A photo of Indian map taken from Google Maps is being shared widely on social media with a claim – ‘BreakingNews: Google Maps removed #LoC…It’s just matter of time #POK will be ours”. Let’s fact-check the claim made in the post.
Claim: Google Maps removed LoC from its India Map.
Fact: Google Maps does not show LoC if you see the maps from India, but it still shows LoC if you see the maps from other countries. Based on the country from where you search, Google Maps shows the disputed territories accordingly. Hence the claim made in the post is FALSE.
In the comments section of the post itself, one can see that people are sharing the screenshots of the Indian map on Google Maps shown in various other countries and LoC (Line of Control) can be seen in those maps.
Also, FACTLY has got a picture from the USA which shows that the Indian map still shows LoC. On the Google Maps website, it can be read that ‘Disputed boundaries are displayed as a dashed gray line. The places involved don’t agree on a boundary’.
In an article by ‘The Washing Post’, it can be read that ‘Google Maps changes disputed borders based on which country you search from’. The article was published in February 2020 and it mentions the differences in the Jammu & Kashmir map when searched from different countries. So, there is nothing ‘Breaking’ (as mentioned in the post) regarding LoC being removed from the Google Maps when searched from India. A video by ‘The Washing Post’ explaining how various disputed territories are shown on Google Maps can be watched here.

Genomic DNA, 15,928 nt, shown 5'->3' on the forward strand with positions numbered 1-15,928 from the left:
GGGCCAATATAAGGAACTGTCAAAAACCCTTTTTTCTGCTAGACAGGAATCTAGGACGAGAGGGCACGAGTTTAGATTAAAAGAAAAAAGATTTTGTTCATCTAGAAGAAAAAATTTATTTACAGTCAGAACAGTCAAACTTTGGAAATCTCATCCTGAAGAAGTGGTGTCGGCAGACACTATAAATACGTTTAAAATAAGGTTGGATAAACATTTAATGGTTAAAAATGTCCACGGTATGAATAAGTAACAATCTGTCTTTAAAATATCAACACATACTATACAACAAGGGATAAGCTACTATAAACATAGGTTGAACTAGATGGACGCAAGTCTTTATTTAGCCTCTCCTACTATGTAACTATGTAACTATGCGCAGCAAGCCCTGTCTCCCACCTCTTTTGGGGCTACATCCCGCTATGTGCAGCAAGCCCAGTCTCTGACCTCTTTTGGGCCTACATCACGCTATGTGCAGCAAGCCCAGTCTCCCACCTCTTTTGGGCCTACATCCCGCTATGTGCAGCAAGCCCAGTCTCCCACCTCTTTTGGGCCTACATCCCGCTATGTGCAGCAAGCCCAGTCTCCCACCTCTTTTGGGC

To sum it up, LoC can be still found on the Indian map on Google Maps when searched from other countries.
Update (11 May 2020): In a few other posts on social media, it is claimed that Google changed this policy of not showing LoC when viewed from India, after the Indian Meteorological Department (IMD) started including Gilgit (in Pakistan occupied Kashmir) in its weather reports.
During analysis, it was found that this claim is also false. In fact, there are news articles as far as back in 2016 which highlight the same (the dotted line or LoC is shown outside India while it is not shown when you check from within India). There are stories from the Guardian and from the week, both published in 2016, which highlight the same issue. This means that the development is not a recent one and has nothing to do with the IMD including Gilgit Baltistan in its weather reports.
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